Proposed rezoning process on Mt. Shasta has just begun
The proposed rezoning of approximately 771 acres on the slopes of Mt. Shasta has garnered the attention of some Siskiyou County residents. However, planning officials say it’s early in the process to become overly anxious.
The land, which is owned by the Roseburg Resources Company, is currently a Timberland Production Zone. The proposed rezoning to Rural Residential Agricultural would allow for the land to be subdivided into parcels with a 40 acre minimum, according to county documents.
The site abuts the Mt. Shasta Ski Park to the southeast and is near Bunny Flat on its northwestern corner. A portion of it is about a mile away from Panther Meadows.
Though the word was spreading early this week that comments on the project must be received by Friday, Siskiyou County Planning Department deputy director Greg Plucker said this is not the case.
“The May 27 date is only for local and state reviewing agencies to respond as the first step of this project. There will be ample opportunities for the public to give comment,” said Plucker.
Plucker added that the planning department has not even begun its analysis, so its difficult for him to answer specific questions about the land’s potential development. He said the project application review is the very first in a series of steps which would need to be completed before such a rezoning could take place.
Vicki Gold, a board member of the Mount Shasta Bioregional Ecology Center, said her organization wants Roseburg and Siskiyou County to know that “the community will be up in arms if this project is allowed to move forward.”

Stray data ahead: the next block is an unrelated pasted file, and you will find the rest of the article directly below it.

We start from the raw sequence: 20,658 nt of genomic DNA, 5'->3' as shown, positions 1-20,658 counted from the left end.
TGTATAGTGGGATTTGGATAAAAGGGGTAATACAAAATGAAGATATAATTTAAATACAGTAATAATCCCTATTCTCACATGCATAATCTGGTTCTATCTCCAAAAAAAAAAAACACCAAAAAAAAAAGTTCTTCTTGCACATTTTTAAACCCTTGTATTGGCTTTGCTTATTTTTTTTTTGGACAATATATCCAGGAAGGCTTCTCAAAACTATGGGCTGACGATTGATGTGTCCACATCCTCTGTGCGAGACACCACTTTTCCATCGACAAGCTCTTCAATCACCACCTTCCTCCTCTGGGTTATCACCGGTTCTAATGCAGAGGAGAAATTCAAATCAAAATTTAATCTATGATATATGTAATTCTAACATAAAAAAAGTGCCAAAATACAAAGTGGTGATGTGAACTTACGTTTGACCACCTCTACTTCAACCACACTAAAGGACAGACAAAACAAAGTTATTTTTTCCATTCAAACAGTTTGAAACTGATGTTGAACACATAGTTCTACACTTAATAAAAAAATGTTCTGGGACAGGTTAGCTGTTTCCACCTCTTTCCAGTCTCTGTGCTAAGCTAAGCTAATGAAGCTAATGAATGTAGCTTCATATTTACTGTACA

“We want to act immediately,” Gold said.
Though there will be other opportunities for comment, the Bioregional Ecology Center wants to act now to stomp the project out as soon as possible, she added.
“Panther Meadows is the jewel... it’s the most sacred place on the mountain. [Development of the site] is something we cannot allow to happen. We will not be another Mammoth,” said Gold.
Plucker said since it’s so early in the process, he couldn’t speculate on the site’s potential development density if it were rezoned.
“We haven’t even begun our analysis. Part of that process would be to determine what could happen under the existing zoning as compared to the proposed zoning.”
Gold pointed out that the Mount Shasta Bioregional Ecology Center was founded in the 1980s to stop development on this very parcel.
“Michelle Berditschevsky was one of the founders of the Center, which was originally called ‘Save Mt. Shasta,’” Gold said. “We never expected this to come up again. We have tremendous concerns.”
At this time, the land is a TPZ, and is reserved for the production of timber, according to the Siskiyou County code of ordinances. Landowners pay an annual property tax, but the assessed value of TPZ land is valued for the cultivation of timber, resulting in a lower tax assessment. In return for the lower assessment, the landowner must manage the property for timber and compatible uses for a minimum of 10 years.
Approximately 77 percent of California’s 7.4 million acres of private forestlands is zoned TPZ, according to the Sierra Business Council. In 2000, Siskiyou County had 568,585 acres of TPZ land.
“This is very, very early in the process for us to be getting so many comments,” Plucker said on Monday. “We want the process to be as accessible to the public as possible. This is generally a four to six month process, with multiple opportunities for the public to review and comment.”
After the planing department analyzes the project and environmental impact reviews are conducted, the rezoning would go through a public review and commenting process. The very last step would be with the Board of Supervisors, who would also hold at least two public hearings on the matter.
Plucker invites anyone who would like more information to contact him at 842-2100, or by emailing email@example.com